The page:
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Mol Biol Cell. 1998 Feb;9(2):345-54.

14-3-3 proteins act as negative regulators of the mitotic inducer Cdc25 in Xenopus egg extracts.

Author information

  • 1Division of Biology, Howard Hughes Medical Institute, California Institute of Technology, Pasadena, California 91125, USA.

Abstract

Cdc25, the dual-specificity phosphatase that dephosphorylates the Cdc2-cyclin B complex at mitosis, is highly regulated during the cell cycle. In Xenopus egg extracts, Cdc25 is associated with two isoforms of the 14-3-3 protein. Cdc25 is complexed primarily with 14-3-3epsilon and to a lesser extent with 14-3-3zeta. The association of these 14-3-3 proteins with Cdc25 varies dramatically during the cell cycle: binding is high during interphase but virtually absent at mitosis. Interaction with 14-3-3 is mediated by phosphorylation of Xenopus Cdc25 at Ser-287, which resides in a consensus 14-3-3 binding site. Recombinant Cdc25 with a point mutation at this residue (Cdc25-S287A) is incapable of binding to 14-3-3. Addition of the Cdc25-S287A mutant to Xenopus egg extracts accelerates mitosis and overrides checkpoint-mediated arrests of mitotic entry due to the presence of unreplicated and damaged DNA. These findings indicate that 14-3-3 proteins act as negative regulators of Cdc25 in controlling the G2-M transition.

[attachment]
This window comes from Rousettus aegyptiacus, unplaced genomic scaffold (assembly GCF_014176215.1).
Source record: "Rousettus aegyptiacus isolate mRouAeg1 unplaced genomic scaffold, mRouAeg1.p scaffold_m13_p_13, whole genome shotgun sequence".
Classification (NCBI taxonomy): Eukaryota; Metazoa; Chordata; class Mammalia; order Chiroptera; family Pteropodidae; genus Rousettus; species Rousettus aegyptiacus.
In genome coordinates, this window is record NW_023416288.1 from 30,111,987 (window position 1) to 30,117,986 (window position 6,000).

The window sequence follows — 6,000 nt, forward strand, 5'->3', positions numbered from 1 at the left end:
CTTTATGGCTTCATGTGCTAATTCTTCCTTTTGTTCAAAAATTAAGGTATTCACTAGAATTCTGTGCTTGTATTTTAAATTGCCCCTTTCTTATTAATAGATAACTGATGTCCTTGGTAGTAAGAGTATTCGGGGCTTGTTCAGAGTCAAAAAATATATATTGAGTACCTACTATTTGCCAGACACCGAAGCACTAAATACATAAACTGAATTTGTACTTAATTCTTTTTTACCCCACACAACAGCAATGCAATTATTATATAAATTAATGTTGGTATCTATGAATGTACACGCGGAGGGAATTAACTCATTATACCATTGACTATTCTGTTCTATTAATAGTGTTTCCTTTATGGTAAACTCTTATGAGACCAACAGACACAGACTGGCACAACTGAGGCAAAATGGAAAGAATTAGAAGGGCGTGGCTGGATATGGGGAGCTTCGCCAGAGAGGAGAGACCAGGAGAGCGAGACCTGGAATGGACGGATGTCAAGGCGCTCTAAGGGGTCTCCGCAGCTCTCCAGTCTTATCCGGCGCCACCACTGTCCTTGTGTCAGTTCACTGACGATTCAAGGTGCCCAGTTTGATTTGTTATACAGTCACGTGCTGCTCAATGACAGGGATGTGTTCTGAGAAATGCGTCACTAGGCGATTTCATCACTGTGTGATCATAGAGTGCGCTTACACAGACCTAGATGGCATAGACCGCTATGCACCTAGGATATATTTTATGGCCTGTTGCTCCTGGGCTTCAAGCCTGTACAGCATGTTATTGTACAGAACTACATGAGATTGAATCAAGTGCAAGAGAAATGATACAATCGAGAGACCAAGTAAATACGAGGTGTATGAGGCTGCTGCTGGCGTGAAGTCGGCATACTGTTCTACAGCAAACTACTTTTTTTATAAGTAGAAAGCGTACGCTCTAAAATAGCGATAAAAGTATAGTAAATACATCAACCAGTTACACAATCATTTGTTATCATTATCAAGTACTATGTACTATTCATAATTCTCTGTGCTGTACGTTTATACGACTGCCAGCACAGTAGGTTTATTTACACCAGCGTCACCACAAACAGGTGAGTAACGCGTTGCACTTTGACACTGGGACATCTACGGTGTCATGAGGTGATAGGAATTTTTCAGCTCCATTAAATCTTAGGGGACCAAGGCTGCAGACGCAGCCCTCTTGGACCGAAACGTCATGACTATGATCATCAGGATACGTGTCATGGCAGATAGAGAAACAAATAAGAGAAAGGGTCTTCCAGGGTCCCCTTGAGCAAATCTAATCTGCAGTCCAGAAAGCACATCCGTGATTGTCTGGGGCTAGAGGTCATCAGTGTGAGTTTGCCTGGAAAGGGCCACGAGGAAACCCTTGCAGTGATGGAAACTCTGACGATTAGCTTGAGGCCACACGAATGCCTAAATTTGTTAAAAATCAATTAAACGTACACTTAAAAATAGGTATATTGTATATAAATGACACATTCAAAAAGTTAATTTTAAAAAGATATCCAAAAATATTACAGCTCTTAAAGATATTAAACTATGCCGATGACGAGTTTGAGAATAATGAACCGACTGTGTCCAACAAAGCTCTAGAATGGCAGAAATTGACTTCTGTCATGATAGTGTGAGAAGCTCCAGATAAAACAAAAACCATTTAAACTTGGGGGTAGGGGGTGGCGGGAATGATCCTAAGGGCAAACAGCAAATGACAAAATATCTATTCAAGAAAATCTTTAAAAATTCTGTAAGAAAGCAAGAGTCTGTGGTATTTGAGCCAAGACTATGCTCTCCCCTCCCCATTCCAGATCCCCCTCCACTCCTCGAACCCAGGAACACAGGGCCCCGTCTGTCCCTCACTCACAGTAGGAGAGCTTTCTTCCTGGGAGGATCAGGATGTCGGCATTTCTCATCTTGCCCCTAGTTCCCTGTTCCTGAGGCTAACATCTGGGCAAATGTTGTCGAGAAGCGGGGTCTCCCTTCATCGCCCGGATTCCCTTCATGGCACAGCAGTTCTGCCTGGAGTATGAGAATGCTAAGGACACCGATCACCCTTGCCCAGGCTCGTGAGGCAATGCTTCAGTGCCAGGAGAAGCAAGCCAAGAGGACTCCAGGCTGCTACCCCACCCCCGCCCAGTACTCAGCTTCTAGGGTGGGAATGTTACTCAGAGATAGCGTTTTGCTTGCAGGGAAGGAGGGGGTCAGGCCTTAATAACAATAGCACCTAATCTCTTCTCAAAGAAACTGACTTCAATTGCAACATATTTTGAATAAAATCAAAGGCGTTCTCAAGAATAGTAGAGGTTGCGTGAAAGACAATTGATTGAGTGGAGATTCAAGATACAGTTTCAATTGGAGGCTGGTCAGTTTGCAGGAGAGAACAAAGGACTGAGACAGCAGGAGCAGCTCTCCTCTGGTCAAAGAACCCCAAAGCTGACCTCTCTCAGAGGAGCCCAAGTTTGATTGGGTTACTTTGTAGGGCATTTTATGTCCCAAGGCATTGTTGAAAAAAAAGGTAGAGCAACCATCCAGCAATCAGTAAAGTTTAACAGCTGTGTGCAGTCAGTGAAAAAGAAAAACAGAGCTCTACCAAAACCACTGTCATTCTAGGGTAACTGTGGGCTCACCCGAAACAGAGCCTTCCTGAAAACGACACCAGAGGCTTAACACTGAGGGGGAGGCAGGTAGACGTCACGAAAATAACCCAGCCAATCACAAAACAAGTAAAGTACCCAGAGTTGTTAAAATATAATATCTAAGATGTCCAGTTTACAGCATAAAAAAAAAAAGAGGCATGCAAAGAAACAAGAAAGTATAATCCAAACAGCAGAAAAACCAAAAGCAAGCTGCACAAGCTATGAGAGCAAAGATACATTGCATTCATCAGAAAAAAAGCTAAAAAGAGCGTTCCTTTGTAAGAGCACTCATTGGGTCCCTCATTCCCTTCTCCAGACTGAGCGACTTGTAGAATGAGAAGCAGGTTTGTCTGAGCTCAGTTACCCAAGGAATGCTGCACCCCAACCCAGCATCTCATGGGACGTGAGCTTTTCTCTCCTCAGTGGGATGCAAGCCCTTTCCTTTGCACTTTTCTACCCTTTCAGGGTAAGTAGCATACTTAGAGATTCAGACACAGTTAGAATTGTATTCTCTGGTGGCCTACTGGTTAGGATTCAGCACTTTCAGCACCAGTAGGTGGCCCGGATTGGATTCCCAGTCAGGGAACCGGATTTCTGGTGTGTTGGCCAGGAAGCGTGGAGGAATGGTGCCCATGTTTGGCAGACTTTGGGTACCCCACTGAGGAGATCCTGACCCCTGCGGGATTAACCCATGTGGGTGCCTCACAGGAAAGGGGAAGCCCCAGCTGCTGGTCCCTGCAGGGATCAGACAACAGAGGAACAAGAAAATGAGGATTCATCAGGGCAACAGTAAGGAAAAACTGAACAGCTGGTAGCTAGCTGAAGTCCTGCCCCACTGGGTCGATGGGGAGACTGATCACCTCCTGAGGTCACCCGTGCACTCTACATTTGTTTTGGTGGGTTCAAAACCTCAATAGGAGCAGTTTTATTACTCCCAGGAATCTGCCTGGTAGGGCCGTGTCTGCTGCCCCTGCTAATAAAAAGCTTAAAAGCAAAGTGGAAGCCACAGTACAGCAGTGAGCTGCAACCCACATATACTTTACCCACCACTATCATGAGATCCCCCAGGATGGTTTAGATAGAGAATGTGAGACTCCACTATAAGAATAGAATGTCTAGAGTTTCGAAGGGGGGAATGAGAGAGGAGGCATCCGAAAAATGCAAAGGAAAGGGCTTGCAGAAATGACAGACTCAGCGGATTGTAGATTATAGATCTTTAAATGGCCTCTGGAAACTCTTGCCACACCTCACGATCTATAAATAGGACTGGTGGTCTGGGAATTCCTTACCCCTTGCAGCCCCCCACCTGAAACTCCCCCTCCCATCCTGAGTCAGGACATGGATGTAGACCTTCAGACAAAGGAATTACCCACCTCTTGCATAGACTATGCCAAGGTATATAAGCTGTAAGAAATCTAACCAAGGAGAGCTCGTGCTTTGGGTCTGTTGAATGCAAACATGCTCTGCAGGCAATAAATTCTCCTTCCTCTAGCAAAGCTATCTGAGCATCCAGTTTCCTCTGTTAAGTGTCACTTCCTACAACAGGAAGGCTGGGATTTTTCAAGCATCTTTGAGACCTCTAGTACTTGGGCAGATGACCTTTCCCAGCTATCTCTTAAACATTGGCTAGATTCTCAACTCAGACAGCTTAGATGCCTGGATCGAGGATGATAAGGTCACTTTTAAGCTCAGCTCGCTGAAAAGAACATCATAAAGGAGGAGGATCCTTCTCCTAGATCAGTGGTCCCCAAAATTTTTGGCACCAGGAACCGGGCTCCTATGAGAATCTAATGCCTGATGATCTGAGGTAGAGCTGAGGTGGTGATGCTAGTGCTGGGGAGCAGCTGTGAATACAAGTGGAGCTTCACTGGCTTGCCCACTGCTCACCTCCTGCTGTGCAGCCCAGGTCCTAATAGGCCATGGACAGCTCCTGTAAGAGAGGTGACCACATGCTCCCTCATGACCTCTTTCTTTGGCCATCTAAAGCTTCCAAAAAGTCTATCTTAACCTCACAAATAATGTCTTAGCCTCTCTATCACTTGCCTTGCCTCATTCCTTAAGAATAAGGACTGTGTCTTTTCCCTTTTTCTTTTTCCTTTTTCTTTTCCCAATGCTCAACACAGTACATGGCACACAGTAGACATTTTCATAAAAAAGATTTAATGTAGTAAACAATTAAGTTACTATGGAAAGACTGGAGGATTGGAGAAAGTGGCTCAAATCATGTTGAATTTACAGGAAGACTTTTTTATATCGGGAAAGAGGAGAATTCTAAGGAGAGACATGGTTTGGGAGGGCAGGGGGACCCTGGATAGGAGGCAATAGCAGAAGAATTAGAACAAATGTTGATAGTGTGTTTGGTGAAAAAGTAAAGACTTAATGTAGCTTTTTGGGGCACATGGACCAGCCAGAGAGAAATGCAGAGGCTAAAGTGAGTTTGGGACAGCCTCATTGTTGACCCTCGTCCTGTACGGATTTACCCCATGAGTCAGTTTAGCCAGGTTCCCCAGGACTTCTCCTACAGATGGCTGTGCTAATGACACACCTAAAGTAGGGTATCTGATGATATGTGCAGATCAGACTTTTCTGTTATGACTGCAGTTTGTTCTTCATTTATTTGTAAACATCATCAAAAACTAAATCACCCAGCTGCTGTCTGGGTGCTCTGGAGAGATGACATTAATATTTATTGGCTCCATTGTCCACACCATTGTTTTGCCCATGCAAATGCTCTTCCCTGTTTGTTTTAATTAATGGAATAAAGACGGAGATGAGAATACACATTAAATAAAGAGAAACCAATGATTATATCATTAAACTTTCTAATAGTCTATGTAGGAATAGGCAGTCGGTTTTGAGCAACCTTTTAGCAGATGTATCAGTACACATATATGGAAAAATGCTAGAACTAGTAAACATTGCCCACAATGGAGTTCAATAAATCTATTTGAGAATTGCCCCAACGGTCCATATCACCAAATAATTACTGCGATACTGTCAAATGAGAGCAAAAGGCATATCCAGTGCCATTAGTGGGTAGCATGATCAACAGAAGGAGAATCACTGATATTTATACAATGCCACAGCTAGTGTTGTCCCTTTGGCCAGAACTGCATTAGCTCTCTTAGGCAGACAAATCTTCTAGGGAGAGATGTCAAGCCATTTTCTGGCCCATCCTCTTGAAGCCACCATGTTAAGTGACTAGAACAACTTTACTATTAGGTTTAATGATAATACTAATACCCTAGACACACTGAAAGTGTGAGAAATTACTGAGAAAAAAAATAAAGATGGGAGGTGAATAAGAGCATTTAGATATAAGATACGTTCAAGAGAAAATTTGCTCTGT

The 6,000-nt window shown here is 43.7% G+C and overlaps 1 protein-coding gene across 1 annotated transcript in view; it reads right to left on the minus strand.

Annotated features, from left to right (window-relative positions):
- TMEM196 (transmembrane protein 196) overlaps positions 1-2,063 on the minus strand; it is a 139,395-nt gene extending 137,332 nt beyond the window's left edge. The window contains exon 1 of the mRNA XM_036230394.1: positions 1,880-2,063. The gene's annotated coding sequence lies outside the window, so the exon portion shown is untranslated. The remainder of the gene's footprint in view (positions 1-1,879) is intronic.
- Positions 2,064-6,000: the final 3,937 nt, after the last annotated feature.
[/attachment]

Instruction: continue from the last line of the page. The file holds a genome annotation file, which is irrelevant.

PMID:
9450960
[PubMed - indexed for MEDLINE]
PMCID:
PMC25261
Free PMC Article

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